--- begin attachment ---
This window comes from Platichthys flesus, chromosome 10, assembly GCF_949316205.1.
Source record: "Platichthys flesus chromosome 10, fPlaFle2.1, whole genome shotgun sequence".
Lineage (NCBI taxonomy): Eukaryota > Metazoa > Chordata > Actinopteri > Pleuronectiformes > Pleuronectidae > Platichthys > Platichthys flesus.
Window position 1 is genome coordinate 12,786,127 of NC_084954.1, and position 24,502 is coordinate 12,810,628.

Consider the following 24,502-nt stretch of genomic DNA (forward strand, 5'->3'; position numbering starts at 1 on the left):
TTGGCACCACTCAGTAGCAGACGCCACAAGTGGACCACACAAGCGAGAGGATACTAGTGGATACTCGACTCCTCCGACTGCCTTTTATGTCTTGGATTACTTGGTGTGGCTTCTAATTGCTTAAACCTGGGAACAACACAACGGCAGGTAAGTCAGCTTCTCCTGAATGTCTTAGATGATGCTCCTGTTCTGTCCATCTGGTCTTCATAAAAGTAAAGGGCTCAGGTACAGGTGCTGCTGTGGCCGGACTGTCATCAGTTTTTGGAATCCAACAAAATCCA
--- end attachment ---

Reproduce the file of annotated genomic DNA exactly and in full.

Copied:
This window comes from Platichthys flesus, chromosome 10, assembly GCF_949316205.1.
Source record: "Platichthys flesus chromosome 10, fPlaFle2.1, whole genome shotgun sequence".
Lineage (NCBI taxonomy): Eukaryota > Metazoa > Chordata > Actinopteri > Pleuronectiformes > Pleuronectidae > Platichthys > Platichthys flesus.
Window position 1 is genome coordinate 12,786,127 of NC_084954.1, and position 24,502 is coordinate 12,810,628.

Consider the following 24,502-nt stretch of genomic DNA (forward strand, 5'->3'; position numbering starts at 1 on the left):
TTGGCACCACTCAGTAGCAGACGCCACAAGTGGACCACACAAGCGAGAGGATACTAGTGGATACTCGACTCCTCCGACTGCCTTTTATGTCTTGGATTACTTGGTGTGGCTTCTAATTGCTTAAACCTGGGAACAACACAACGGCAGGTAAGTCAGCTTCTCCTGAATGTCTTAGATGATGCTCCTGTTCTGTCCATCTGGTCTTCATAAAAGTAAAGGGCTCAGGTACAGGTGCTGCTGTGGCCGGACTGTCATCAGTTTTTGGAATCCAACAAAATCCA